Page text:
Faculty Spotlight: Jonathan Weiler 

Professor Jonathan Weiler, director of undergraduate studies and a senior lecturer in Global Studies at UNC Chapel Hill, has been awarded the prestigious Philip E. Converse Book Award for Authoritarianism and Polarization in American Politics (Cambridge: 2009), co-authored with Professor Marc Hetherington. CNN’s Fareed Zakaria interviewed Dr. Weiler about authoritarianism in the United States and its impact on the 2016 presidential race. Read more here. To view the interview on CNN.com click here. 


Faculty Spotlight: Hannah Gill 

Professor Hannah Gill, director of the Latino Migration Project, was recognized for engaged  teaching for her work with the APPLES Service-Learning Global Course Guanajuato. The semester course trains bilingual students to understand the contemporary and complexities of immigration through research, service-learning with immigrants in North and travel to communities of migrant origin in Guanajuato, Mexico. The program fosters b relationships with migrant families, secondary schools and foundations in Mexico. Read more here. 


MA Students Share Research in Poster Session 

As part of the GLBL 700 “Introduction to Theories and Methods in Global Studies” course taught by Professor Betsy Olson, the members of our third cohort of MA students designed research posters describing their areas of interest and early ideas for their research projects. Students discussed their work with Global Studies joint and affiliate faculty at poster session held on December 6 in the FedEx Global Education Building. Read more here. The Global Studies MA Program welcomed 14 new students in August 2016. Six students joined the Russian, Eurasian, and East European Studies (REEES) concentration, and eight students are pursuing the thematic concentrations: Global Economics; Global Politics, Institutions, and Societies; or Global Migration. Read about our Global Studies MA program here.


Featured Student: Barbara Santibanez

As a Global Studies graduate student and Rotary Peace Fellow, Barbara Santibanez’s (’17 MA) experience at Carolina was filled with extraordinary opportunities to learn and to engage locally and abroad. The flexibility of the Global Studies graduate program and the constant encouragement she received to engage in opportunities abroad allowed Barbara to pursue her interests in education policy and human rights while adding a global perspective to these topics. Read more
here.


Featured Alumnus: Carter Marshall Mills ’86 

Marshall Mills received his Bachelor of Arts from UNC Chapel Hill in International Studies with a concentration in Economics in 1986. Mills remembers feeling that his undergraduate course selection was a little scattered until one day his advisor, Professor Florin, summed it suggesting that his thematic focus was the “global challenges facing Western society.” Supported by a Morehead scholarship, Mills travelled to East Asia, worked at the British Parliament, took Russian classes in the then Soviet Union, and studied rural development for a semester in Kenya. There “I managed not only to gain insights into rural poverty – which still help my work today – but I also feasted and danced with the Maasai! Back then, realizing some of these experiences took a lot of finagling, and I am impressed with all of the opportunities now available at the University.”  Read more here.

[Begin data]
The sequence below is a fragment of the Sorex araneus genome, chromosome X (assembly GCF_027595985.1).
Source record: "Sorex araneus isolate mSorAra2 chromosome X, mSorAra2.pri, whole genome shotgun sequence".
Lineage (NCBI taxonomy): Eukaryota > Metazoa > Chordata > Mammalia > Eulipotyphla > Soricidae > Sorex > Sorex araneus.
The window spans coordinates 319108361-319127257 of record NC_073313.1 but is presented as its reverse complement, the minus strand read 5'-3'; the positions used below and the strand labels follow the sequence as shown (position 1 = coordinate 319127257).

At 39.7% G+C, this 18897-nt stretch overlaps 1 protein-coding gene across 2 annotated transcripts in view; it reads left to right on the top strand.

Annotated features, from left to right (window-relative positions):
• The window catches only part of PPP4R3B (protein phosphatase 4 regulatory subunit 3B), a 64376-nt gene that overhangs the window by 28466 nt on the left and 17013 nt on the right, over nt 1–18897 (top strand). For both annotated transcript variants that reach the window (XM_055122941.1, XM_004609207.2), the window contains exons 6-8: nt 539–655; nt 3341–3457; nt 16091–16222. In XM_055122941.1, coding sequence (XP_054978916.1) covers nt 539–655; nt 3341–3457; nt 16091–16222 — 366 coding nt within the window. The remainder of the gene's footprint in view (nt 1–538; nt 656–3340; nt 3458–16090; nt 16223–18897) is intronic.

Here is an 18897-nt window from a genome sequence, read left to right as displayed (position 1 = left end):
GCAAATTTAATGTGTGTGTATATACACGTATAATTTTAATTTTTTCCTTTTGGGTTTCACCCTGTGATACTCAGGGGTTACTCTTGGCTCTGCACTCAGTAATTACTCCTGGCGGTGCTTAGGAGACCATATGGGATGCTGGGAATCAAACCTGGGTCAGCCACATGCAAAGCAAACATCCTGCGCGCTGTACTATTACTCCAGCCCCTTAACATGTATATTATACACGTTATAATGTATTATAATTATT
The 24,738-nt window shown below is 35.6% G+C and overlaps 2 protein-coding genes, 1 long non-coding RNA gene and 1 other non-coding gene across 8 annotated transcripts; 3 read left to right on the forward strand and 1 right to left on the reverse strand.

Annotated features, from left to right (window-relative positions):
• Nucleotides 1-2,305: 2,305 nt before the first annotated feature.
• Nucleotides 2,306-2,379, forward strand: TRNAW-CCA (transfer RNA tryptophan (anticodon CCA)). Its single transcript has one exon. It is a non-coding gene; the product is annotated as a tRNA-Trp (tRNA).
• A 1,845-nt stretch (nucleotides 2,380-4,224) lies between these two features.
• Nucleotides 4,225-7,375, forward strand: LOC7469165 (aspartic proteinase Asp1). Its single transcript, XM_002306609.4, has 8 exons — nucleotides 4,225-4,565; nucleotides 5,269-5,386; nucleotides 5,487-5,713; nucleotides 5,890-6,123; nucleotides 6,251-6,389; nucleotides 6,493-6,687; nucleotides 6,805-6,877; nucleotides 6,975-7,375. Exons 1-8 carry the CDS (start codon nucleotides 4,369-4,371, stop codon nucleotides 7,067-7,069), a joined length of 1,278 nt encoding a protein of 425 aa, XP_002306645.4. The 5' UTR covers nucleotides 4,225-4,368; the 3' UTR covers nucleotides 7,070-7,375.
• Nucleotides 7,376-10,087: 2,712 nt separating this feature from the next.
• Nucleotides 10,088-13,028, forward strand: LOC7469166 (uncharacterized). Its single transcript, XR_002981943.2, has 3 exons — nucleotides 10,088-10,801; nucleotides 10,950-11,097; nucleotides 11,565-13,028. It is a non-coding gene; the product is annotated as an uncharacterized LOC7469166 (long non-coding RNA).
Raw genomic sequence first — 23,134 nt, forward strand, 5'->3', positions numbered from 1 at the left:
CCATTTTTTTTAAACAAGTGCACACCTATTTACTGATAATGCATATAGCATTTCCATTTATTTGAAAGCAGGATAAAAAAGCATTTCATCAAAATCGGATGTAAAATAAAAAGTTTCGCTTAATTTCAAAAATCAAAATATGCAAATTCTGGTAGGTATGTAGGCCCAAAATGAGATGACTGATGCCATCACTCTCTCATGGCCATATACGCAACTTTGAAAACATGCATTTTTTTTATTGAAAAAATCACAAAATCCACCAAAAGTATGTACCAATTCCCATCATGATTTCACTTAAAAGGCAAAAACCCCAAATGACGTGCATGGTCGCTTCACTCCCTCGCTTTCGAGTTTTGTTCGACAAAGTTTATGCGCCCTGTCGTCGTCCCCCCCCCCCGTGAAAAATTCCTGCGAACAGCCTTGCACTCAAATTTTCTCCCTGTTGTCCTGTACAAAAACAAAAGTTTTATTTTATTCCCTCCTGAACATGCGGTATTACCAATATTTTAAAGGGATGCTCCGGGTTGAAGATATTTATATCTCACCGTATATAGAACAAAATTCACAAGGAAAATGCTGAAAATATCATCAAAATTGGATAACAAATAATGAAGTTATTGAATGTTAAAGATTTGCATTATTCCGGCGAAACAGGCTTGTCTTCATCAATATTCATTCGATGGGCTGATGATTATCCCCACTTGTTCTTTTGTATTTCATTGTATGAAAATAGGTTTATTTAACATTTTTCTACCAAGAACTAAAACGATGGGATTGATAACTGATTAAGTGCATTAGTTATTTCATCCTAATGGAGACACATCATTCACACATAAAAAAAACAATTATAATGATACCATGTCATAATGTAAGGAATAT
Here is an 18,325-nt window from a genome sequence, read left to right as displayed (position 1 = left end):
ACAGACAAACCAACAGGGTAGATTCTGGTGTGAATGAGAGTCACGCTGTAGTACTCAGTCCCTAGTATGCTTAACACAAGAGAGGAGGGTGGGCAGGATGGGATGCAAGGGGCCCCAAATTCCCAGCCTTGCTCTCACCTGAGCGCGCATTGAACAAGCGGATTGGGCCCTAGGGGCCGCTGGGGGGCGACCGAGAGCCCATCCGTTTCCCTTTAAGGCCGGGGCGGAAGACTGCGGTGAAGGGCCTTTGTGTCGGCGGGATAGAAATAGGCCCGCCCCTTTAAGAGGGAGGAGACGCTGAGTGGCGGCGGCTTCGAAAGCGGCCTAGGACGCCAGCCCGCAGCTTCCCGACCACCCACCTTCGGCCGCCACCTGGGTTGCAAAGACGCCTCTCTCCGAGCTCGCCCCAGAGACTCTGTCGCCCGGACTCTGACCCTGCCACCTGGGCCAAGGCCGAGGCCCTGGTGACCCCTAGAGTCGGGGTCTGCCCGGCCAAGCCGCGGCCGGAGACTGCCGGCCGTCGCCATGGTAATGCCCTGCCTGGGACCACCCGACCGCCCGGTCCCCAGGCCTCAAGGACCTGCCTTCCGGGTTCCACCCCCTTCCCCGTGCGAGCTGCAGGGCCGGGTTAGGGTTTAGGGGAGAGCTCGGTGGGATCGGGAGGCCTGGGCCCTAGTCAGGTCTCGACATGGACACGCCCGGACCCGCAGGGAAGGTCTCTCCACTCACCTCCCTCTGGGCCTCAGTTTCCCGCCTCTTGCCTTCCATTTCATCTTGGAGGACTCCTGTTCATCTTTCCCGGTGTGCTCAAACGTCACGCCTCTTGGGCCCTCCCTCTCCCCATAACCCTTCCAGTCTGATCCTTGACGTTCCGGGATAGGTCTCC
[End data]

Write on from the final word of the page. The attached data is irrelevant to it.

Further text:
Featured Alumna: Ryan Caldwell ’09

Ryan Caldwell joined the UNC Chapel Hill community as an undergraduate in 2005, earning a double-major in International Studies and French. As a freshman at Chapel Hill, Caldwell decided she wanted to live outside of the United States and work in international affairs. Caldwell remarks that at the point she did not, however, have any idea how to go about that process, what jobs were available or what skills would be need to be successful in this field. The Global Studies program at Carolina proved to be her North Star.  Read more here.


Global Studies alumni have been awarded Fulbright U.S. Student Program grants

Ten students and recent graduates from the University of North Carolina at Chapel Hill have been awarded Fulbright U.S. Student Program grants. The grants are for self-designed research and study projects or to teach English abroad during the 2016-2017 academic year. Read more here.

Congratulations to our alumni! Katherine Cordova, a 2016 graduate from Williamsburg, Virginia, is teaching English in Spain. She earned a bachelor’s degree in global studies with minors in education and Hispanic studies. John Healy, a 2014 graduate from Charlotte, North Carolina, is teaching English in Malaysia. He earned a bachelor’s degree in global studies with a minor in business administration. Sarah Heywood, a 2016 graduate from Neenah, Wisconsin, is teaching English in South Korea. She earned a bachelor’s degree in global studies with minors in Chinese and Korean.